While ordinarily, subject to exceptions, the court cannot enjoin a municipality from performing legislative functions, such as the amendment of zoning ordinances, 43 C.J.S. Injunction ยง 118;42 Am. Jur. (2d), Injunctions, Sections 170 and 171, the issuance of the retraining order in this case, assuming its impropriety, did not affect the ultimate rights of the parties. If the ordinance had been amended, it would not have deprived respondents of the right to the permit sought.

In 1958, when the respondent Bank was designated trustee, there were five buildings on the entire property, two duplex apartments, a small frame office, a beauty parlor and a dry cleaning pick-up station. Upon realizing substantial funds from the sale of a strip of the property for street widening, the Bank began in 1968 the implementation of a plan for the reorganization of the entire property so as to utilize the corner lot for a filling station. Pursuant to such plan, the Bank removed the beauty shop and dry cleaning pick-up station from the buildings which encroached on the proposed filling station area to new quarters on other portions of the property. One of the duplex buildings, the small frame office and the old beauty shop building have already been demolished in keeping with the plan to clear the corner area for the proposed filling station. A lease has been entered into with the respondent Pure Oil which has incurred expenses in preparing detailed plans and specifications showing the location of the station building, pump islands, underground tanks, etc.

We agree with the findings of the lower court that, under the foregoing facts, respondents have substantially altered their position and incurred expenses and obligations in reliance upon the zoning ordinance in effect at the time of the application for a permit.

*34 We have recognized the rule, that, when a zoning or building permit has been properly issued and the owner has incurred expenses in reliance thereon, he acquires a vested property right therein of which he cannot be deprived without cause or in the absence of public necessity. Willis v. Town of Woodruff, 200 S.C. 266, 20 S.E. (2d) 699; Pendleton v. City of Columbia, 209 S.C. 394, 40 S.E. (2d) 499; Nuckles v. Allen, 250 S.C. 123, 156 S.E. (2d) 633.

In the present case, the owner was not issued a permit but acted in reliance on the ordinance as it existed at the time of his application for the permit. The only factual difference between the situation of the owner here and that involved in Willis and Pendleton is that the owners in the cited cases acquired the protected rights after the permits were issued.

We see no sound reason to protect vested rights acquired after a permit is issued, and to deny such protection to similar rights acquired under an ordinance as it existed at the time a proper application for a permit is made. In both instances, the right protected is the same, that is, the good faith reliance by the owner on the right to use his property as permitted under the Zoning Ordinance in force at the time of the application for a permit. There are no intervening considerations of public necessity involved under the facts of this case.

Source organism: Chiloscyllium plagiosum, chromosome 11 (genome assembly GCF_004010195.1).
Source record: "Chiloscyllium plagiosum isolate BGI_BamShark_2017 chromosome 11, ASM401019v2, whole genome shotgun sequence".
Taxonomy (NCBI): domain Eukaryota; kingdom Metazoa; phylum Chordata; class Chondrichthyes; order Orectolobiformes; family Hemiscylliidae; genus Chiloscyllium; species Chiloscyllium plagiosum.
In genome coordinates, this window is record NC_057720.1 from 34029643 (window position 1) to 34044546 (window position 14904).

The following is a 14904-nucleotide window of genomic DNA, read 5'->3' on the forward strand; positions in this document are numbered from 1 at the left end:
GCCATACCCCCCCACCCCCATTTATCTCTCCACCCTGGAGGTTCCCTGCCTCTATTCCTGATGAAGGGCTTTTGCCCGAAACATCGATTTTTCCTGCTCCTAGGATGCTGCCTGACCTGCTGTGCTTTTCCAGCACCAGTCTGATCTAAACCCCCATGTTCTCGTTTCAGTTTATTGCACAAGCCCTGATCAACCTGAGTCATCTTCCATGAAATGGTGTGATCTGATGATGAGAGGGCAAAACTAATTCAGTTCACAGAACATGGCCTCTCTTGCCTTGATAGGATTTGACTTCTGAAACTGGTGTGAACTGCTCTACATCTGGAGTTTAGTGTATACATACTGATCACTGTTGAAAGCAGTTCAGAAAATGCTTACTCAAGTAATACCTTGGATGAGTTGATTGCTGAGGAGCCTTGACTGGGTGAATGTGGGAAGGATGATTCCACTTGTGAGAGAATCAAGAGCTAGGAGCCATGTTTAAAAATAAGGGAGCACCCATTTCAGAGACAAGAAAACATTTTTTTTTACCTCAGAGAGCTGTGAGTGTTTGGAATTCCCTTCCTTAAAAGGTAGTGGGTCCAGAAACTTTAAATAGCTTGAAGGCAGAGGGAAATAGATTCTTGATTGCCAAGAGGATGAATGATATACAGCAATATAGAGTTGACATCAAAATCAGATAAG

In accordance with the then existing zoning ordinance, respondents were entitled to a permit to construct and operate a filling station on the lot in question; and its issuance could not be legally denied, even under a subsequently enacted ordinance prohibiting such use, so as to deprive the owner of the vested rights acquired. Kerr v. City of Columbia, 232 S.C. 405, 102 S.E. (2d) 364.

In Kerr, the owner acquired vested rights under a zoning ordinance of the Town of Eau Claire to use her property for business purposes. She applied to the Town for a building permit which was denied. Within two months thereafter *35 Eau Claire was merged with the City of Columbia. When the owner then applied to the City of Columbia for a building permit to use her property for business purposes, it was denied on the ground that under the ordinances of the City of Columbia all newly annexed territory was considered residential in character. This Court held that the owner was entitled to the permit in accordance with the vested rights acquired by her under the ordinance of the Town of Eau Claire, and that the City of Columbia stood "in Eau Claire's shoes." Since Eau Claire could not deny the permit, because rights had become vested, neither could the City of Columbia, even if the latter's zoning ordinance applied so as to change the classification of this owner's property from business to residential.

The Kerr case is authority for the principle that vested rights acquired under a zoning ordinance in effect at the time of the application for a permit will be protected even against a change in the zoning ordinance, and controls our decision here on that issue.

Since a subsequently enacted ordinance could not have availed to deprive the owner in this case of the right to the issuance of the permit sought, the fact that the City may have been illegally enjoined from taking such ineffective action could not have prejudicially affected the rights of any of the parties. The restraining order heretofore issued by the lower court is accordingly dissolved.

Affirmed.

MOSS, C.J., and BUSSEY, BRAILSFORD and LITTLEJOHN, JJ., concur.